On June 17, I was formally awarded a $240,000 SSHRC CCSIF research grant to launch what will be the most comprehensive study of its kind about the personal values that motivate individuals across various careers. Job Talks will improve the alignment between high school-aged students and the careers they pursue through post-secondary education. The Honourable Kirsty Duncan, Minster of Science, attended a ceremony at George Brown College to announce the award winners.

Personal values are the principles and emotions an individual believes are most important in life. As defined by psychologist Milton Rokeach, values are a set of “centrally-held, enduring beliefs which guide actions and judgements across specific situations and beyond immediate goals to more ultimate end-states of existence.”
By studying the values held by groups of individuals (i.e. those in the same industry/field), Job Talks will help high-school-aged Canadians identify a career path founded on more enduring and endearing ideals, rather than a socio-economic rationalization of what makes a job “good.”   
Currently, Job Talks is undertaking a pilot study centred around one of the most misrepresented elements of the Canadian workforce: the skilled trades. After the pilot study is complete, the research team hopes to answer questions like:

  • How do different types of tradespeople (e.g. welders, crane operators, chefs) view their place in society?
  • Are certain types of tradespeople prone to adrenaline-seeking behaviour?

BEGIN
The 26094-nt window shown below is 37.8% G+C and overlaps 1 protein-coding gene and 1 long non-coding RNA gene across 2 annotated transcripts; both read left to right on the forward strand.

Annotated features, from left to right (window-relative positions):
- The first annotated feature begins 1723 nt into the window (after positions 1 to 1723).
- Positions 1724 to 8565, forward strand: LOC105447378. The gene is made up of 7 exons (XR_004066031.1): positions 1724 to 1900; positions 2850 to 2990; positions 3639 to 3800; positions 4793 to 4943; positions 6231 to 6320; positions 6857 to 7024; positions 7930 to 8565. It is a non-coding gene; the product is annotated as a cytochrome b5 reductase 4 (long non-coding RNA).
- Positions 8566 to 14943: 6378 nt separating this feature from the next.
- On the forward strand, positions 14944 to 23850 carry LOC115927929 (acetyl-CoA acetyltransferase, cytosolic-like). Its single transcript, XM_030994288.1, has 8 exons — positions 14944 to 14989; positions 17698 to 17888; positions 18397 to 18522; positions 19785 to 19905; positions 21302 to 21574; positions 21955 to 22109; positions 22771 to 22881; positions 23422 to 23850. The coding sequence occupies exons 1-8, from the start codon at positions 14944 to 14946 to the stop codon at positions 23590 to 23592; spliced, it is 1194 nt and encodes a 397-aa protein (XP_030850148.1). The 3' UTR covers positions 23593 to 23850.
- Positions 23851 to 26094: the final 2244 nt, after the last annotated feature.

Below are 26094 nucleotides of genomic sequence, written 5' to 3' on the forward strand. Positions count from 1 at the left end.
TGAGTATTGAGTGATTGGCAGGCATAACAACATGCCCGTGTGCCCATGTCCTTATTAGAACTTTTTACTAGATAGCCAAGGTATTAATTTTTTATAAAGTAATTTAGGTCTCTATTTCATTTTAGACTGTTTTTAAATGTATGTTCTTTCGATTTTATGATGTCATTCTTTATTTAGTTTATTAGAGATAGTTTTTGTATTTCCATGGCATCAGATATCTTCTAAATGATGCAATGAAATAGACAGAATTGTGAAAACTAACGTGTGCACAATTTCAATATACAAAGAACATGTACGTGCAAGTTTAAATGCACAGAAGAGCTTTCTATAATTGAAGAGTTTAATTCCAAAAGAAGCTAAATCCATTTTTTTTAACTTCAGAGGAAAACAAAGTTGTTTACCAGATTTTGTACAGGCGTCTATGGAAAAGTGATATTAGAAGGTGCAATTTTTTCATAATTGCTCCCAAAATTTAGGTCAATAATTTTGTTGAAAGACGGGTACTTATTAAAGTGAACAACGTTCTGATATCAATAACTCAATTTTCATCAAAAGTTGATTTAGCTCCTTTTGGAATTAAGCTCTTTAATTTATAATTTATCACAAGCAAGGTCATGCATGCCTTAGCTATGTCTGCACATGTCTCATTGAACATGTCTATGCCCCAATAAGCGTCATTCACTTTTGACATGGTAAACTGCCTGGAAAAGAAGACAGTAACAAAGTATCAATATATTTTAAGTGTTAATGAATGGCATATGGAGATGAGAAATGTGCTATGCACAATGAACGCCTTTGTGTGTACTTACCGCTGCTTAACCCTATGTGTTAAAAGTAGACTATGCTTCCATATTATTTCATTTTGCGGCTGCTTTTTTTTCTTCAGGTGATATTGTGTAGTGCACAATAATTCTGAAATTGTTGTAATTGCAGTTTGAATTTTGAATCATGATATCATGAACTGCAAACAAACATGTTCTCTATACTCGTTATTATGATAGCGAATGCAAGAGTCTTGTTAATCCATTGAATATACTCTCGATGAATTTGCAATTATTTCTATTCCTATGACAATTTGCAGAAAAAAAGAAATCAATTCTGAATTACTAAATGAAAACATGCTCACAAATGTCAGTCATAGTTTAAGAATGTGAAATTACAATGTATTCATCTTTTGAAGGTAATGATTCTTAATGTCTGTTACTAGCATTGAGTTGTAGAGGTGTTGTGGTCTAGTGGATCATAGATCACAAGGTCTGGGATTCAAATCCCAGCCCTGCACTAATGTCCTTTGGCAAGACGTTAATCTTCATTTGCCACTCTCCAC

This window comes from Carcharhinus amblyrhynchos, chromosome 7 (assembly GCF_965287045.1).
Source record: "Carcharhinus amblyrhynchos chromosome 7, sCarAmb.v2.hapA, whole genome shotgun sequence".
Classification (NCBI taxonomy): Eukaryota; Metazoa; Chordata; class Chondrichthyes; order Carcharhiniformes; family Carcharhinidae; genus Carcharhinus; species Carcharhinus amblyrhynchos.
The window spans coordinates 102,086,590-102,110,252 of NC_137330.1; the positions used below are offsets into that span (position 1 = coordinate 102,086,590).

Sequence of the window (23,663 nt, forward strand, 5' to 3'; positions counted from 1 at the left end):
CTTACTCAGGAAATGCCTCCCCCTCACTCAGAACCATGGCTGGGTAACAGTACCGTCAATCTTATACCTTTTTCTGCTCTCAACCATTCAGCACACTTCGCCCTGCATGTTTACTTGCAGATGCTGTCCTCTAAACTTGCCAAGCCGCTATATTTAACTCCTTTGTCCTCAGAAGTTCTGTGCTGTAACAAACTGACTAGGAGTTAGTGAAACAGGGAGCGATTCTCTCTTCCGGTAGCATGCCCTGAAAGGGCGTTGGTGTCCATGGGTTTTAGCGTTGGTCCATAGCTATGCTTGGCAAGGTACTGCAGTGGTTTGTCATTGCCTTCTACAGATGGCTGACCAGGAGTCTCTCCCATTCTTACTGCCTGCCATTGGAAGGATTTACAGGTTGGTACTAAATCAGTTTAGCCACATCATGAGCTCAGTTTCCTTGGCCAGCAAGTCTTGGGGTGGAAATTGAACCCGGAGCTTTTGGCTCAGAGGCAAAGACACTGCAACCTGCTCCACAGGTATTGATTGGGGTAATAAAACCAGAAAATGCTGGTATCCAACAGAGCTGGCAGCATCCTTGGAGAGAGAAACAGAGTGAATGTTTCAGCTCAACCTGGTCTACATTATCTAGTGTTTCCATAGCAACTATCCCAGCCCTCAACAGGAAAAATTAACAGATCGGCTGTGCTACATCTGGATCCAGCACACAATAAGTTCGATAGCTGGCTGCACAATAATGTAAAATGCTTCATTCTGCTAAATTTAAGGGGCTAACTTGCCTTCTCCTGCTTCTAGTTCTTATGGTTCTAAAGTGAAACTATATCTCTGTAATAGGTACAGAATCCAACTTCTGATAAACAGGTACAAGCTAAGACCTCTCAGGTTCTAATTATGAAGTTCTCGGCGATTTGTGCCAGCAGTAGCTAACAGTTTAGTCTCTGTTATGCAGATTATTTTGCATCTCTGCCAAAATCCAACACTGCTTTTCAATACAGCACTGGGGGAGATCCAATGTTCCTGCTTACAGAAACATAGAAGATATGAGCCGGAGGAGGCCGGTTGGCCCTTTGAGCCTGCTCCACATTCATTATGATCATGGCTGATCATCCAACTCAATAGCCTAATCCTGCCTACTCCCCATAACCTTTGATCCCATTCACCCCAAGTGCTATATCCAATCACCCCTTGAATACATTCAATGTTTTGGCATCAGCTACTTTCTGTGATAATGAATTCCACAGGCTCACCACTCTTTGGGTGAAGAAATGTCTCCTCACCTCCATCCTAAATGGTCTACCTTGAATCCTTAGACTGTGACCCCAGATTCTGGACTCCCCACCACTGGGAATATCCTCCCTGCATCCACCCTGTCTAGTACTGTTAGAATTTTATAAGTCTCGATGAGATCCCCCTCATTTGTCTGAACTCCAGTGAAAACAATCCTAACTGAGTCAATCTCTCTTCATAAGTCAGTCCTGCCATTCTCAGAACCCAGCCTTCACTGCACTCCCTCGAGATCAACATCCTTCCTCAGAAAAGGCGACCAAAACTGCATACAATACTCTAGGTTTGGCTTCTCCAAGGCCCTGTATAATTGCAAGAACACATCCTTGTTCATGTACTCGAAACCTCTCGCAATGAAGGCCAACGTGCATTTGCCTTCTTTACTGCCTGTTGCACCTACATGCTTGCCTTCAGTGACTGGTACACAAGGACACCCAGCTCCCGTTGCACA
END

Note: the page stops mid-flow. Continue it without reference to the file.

• Which trades attract the most entrepreneurial individuals?
  • How to tradespeople view post-secondary education?

Addressing questions like these will allow the Job Talks team to then undertake a “re-brand” of the skilled trades. Job Talks will host a website, sharing insights and providing tools that allow visitors to see what trades their own values align well with. A video series of interviews with passionate, driven men and women from various trades will allow visitors to hear directly from tradespeople what their motivations are and why they love their jobs. Ultimately, Job Talks aims to address the shortage of tradespeople in the Canadian labour market with this pilot study by inspiring the next generation of Canadians to look at the trades in a new light.
Looking to the future, Job Talks plans to extend its concept to other fields. Planning is underway for similar research and marketing projects centred on the technology, health care, hospitality, and business sectors. To improve all future iterations of the Job Talks concept, the research team is working to conduct its state-of-the-art survey on the “millennial” cohort, as well as Canadians as a whole.

This overview was written by Job Talks Lead Research Assistant, Benjamin Millard.